This morning our seven-year-old boy and I leaned our cricket bats on the front door to pay tribute to a man we never knew.
I was sure the gesture was more therapy for me than anything else, but whilst preparing breakfast he started cutting pieces of black tape and sticking them on the bats. “Chris, this is how we will remember the cricketer,” he said to me. The gravity of grief felt over Phillip Hughes’ death is not lost even on such a young boy.
24 years ago, on Christmas Eve, my brother, my cousin and I were playing cricket in the driveway of our house when a tragic accident occurred that killed my brother. Just like for Phillip Hughes, a very young man – just a boy – taken too early.
I was nine; my brother was 13 and a passionate cricketer. I can’t remember exactly, but I think I bowled a fairly juicy half-volley and my cousin rightly dispatched it with a glorious drive that eventually skidded under the gate and across the main road we lived on. My brother, as the eldest, went to collect the ball and as always I dutifully followed him, but, as always, stayed safely on my side of the road. He picked up the ball, and waited momentarily before setting off to come back to our game. I was sure he had seen the white car.
Adam never regained consciousness and died later that day. Like Phillip Hughes, his injuries were too severe and no doctor, no prayer could fix him. Like the Hughes family, I never got the chance to actually SAY anything to him he could hear, let alone goodbye. Sad is the only word I can think of when I imagine Phillip’s mother Virginia and his sister Megan sitting in the stands at the SCG, as they watched a fizzing cricket ball knock the life out of him.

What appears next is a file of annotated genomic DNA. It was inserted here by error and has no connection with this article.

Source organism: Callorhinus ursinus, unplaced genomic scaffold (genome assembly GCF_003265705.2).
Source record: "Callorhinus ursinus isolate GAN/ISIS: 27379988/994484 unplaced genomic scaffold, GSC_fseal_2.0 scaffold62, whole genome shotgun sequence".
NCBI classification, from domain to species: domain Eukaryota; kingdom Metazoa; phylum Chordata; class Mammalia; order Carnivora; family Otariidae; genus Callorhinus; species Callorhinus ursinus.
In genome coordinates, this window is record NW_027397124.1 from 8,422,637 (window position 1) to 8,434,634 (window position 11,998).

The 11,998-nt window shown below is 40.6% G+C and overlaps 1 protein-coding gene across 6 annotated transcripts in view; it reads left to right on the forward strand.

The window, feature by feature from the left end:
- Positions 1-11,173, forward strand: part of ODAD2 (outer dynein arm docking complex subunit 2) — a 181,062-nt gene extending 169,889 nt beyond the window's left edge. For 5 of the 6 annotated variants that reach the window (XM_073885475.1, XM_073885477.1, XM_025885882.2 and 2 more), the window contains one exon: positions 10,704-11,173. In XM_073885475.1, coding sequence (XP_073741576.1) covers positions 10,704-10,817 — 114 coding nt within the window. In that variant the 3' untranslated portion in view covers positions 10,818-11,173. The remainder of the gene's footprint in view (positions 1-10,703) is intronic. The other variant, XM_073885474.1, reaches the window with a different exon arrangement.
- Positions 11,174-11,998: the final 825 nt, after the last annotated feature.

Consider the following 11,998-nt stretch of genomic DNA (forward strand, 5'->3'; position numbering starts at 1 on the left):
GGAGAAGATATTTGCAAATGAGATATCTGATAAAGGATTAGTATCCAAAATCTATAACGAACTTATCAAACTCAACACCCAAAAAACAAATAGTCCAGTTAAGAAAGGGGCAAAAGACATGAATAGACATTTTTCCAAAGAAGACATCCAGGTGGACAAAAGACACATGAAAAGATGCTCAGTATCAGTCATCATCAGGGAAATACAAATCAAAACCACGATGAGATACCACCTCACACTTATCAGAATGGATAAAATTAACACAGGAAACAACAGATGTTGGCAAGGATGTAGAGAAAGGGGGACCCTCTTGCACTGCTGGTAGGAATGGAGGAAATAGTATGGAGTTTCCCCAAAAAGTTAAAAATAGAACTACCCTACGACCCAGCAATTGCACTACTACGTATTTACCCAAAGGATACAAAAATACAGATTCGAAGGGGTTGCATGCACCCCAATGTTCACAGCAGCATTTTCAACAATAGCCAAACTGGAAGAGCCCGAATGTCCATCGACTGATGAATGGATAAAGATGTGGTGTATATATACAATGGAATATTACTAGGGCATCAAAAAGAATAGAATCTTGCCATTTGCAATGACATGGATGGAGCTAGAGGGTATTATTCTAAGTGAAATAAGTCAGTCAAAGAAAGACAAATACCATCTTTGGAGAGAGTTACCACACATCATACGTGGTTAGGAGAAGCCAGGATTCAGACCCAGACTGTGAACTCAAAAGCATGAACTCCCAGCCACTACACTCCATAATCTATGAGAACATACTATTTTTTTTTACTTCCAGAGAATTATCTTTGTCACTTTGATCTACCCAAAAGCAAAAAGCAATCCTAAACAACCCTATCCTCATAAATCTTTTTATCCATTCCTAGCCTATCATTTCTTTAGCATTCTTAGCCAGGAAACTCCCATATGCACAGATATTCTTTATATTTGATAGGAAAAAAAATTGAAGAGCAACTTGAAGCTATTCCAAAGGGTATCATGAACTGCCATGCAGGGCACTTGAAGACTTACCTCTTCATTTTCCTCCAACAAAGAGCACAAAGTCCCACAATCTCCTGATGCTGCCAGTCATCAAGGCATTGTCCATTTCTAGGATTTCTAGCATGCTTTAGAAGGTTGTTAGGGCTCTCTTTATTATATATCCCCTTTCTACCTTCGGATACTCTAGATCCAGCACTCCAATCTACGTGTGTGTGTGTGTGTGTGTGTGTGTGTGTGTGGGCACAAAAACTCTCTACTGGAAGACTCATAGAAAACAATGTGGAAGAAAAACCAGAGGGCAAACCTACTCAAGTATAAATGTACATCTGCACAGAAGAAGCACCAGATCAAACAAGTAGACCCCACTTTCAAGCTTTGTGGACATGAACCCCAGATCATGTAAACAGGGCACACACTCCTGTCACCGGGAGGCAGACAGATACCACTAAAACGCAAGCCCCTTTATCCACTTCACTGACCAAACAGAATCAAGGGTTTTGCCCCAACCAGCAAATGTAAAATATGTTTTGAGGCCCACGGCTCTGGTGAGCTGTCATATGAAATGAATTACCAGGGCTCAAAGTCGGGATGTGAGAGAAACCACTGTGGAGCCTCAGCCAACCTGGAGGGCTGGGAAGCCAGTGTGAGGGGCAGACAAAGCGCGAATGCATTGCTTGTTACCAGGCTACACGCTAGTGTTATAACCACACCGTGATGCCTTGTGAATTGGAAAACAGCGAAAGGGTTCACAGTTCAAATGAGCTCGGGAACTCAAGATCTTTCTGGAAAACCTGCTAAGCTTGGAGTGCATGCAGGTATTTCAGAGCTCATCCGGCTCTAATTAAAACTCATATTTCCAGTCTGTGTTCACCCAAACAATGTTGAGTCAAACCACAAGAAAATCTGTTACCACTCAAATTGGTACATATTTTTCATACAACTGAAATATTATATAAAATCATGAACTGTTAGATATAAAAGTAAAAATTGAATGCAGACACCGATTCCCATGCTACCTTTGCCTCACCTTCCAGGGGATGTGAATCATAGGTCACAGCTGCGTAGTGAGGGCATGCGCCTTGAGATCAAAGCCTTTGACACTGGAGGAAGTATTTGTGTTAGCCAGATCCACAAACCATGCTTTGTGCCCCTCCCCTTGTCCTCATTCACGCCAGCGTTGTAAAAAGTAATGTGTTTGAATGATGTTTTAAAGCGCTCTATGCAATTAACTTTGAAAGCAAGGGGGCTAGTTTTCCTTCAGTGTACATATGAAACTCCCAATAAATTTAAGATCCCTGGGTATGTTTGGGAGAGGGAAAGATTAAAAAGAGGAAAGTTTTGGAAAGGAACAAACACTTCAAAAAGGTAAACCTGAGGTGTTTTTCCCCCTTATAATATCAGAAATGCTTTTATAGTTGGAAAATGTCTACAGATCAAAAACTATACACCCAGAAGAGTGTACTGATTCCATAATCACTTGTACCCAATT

It’s an image they will never forget.
My cousin Luke, to this day, hasn’t shaken the guilt he feels for just doing what he should have done and playing the perfect shot. Imagine how 22-year-old Sean Abbott must be feeling. He was just doing what he was supposed to do and now he will live with the suffocating and inescapable thought about what he did to his former team-mate. It will torture him for life. Surely that price is too great.
While the country was understandably hoping and praying for Hughes to recover, some must have desperately wished that omniscient god would have just exercised His/Her power of foresight and forced Sean Abbott to bowl a wide instead. That would have saved two lives.
It is maddeningly unfair. Most of all for Phillip himself. A young man has lost his life, with so much of it still ahead of him. But what has made this inconceivable tragedy so palpably and nationally distressing? Is it because death has visited a place it is not usually welcome, disrupting a gentle game with the most freakish and unlikely of tragedies?
Is it the visual of seeing Phillip stagger on his beloved batting crease, fall, and never regain consciousness?
Or is it the fairly obvious but, no less painful, reminder that we are all unfathomably fragile and our lives or the lives of our loved ones can be over in an instant – even before we’ve had time to say goodbye. Our hearts break for his mother, his father and his two siblings.